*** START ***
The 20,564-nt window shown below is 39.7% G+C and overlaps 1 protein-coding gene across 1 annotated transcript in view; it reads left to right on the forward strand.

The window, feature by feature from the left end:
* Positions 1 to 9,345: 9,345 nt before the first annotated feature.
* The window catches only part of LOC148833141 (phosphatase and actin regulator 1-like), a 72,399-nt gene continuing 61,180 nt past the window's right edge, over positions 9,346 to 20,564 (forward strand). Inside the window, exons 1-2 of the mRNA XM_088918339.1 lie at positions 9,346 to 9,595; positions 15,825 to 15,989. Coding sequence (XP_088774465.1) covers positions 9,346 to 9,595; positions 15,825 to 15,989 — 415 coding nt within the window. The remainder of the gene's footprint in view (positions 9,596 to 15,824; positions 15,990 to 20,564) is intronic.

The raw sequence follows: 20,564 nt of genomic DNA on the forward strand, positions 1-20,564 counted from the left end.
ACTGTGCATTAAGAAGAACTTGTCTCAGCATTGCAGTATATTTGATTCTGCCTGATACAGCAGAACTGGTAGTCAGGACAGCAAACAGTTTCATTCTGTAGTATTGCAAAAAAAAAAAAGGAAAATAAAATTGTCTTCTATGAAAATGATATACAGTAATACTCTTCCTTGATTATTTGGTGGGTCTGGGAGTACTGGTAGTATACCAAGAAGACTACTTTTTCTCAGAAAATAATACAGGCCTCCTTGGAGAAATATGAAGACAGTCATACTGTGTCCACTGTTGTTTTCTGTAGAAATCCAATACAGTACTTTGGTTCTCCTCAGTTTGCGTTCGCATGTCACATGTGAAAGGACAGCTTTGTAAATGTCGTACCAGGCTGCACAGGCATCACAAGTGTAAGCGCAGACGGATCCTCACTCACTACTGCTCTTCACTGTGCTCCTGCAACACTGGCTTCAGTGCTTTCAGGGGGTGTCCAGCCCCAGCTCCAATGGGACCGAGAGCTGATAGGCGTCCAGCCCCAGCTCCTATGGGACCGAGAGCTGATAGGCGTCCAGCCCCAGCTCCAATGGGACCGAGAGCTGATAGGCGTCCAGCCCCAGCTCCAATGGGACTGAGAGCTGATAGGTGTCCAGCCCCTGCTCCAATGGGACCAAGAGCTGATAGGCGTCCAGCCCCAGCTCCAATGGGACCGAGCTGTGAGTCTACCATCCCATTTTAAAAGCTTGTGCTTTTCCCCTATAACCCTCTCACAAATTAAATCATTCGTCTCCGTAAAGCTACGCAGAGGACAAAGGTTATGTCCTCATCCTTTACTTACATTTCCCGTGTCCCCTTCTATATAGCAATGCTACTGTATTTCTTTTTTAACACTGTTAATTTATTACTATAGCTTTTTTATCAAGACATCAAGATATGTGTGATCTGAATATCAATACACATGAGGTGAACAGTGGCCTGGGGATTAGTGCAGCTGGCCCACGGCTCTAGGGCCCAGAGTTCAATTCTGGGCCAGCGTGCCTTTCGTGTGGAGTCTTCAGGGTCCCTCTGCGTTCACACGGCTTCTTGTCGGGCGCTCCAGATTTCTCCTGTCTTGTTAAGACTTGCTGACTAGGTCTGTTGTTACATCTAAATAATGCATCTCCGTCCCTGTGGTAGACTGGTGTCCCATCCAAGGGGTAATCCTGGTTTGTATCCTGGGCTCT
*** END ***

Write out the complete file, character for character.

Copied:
The 20,564-nt window shown below is 39.7% G+C and overlaps 1 protein-coding gene across 1 annotated transcript in view; it reads left to right on the forward strand.

The window, feature by feature from the left end:
* Positions 1 to 9,345: 9,345 nt before the first annotated feature.
* The window catches only part of LOC148833141 (phosphatase and actin regulator 1-like), a 72,399-nt gene continuing 61,180 nt past the window's right edge, over positions 9,346 to 20,564 (forward strand). Inside the window, exons 1-2 of the mRNA XM_088918339.1 lie at positions 9,346 to 9,595; positions 15,825 to 15,989. Coding sequence (XP_088774465.1) covers positions 9,346 to 9,595; positions 15,825 to 15,989 — 415 coding nt within the window. The remainder of the gene's footprint in view (positions 9,596 to 15,824; positions 15,990 to 20,564) is intronic.

The raw sequence follows: 20,564 nt of genomic DNA on the forward strand, positions 1-20,564 counted from the left end.
ACTGTGCATTAAGAAGAACTTGTCTCAGCATTGCAGTATATTTGATTCTGCCTGATACAGCAGAACTGGTAGTCAGGACAGCAAACAGTTTCATTCTGTAGTATTGCAAAAAAAAAAAAGGAAAATAAAATTGTCTTCTATGAAAATGATATACAGTAATACTCTTCCTTGATTATTTGGTGGGTCTGGGAGTACTGGTAGTATACCAAGAAGACTACTTTTTCTCAGAAAATAATACAGGCCTCCTTGGAGAAATATGAAGACAGTCATACTGTGTCCACTGTTGTTTTCTGTAGAAATCCAATACAGTACTTTGGTTCTCCTCAGTTTGCGTTCGCATGTCACATGTGAAAGGACAGCTTTGTAAATGTCGTACCAGGCTGCACAGGCATCACAAGTGTAAGCGCAGACGGATCCTCACTCACTACTGCTCTTCACTGTGCTCCTGCAACACTGGCTTCAGTGCTTTCAGGGGGTGTCCAGCCCCAGCTCCAATGGGACCGAGAGCTGATAGGCGTCCAGCCCCAGCTCCTATGGGACCGAGAGCTGATAGGCGTCCAGCCCCAGCTCCAATGGGACCGAGAGCTGATAGGCGTCCAGCCCCAGCTCCAATGGGACTGAGAGCTGATAGGTGTCCAGCCCCTGCTCCAATGGGACCAAGAGCTGATAGGCGTCCAGCCCCAGCTCCAATGGGACCGAGCTGTGAGTCTACCATCCCATTTTAAAAGCTTGTGCTTTTCCCCTATAACCCTCTCACAAATTAAATCATTCGTCTCCGTAAAGCTACGCAGAGGACAAAGGTTATGTCCTCATCCTTTACTTACATTTCCCGTGTCCCCTTCTATATAGCAATGCTACTGTATTTCTTTTTTAACACTGTTAATTTATTACTATAGCTTTTTTATCAAGACATCAAGATATGTGTGATCTGAATATCAATACACATGAGGTGAACAGTGGCCTGGGGATTAGTGCAGCTGGCCCACGGCTCTAGGGCCCAGAGTTCAATTCTGGGCCAGCGTGCCTTTCGTGTGGAGTCTTCAGGGTCCCTCTGCGTTCACACGGCTTCTTGTCGGGCGCTCCAGATTTCTCCTGTCTTGTTAAGACTTGCTGACTAGGTCTGTTGTTACATCTAAATAATGCATCTCCGTCCCTGTGGTAGACTGGTGTCCCATCCAAGGGGTAATCCTGGTTTGTATCCTGGGCTCT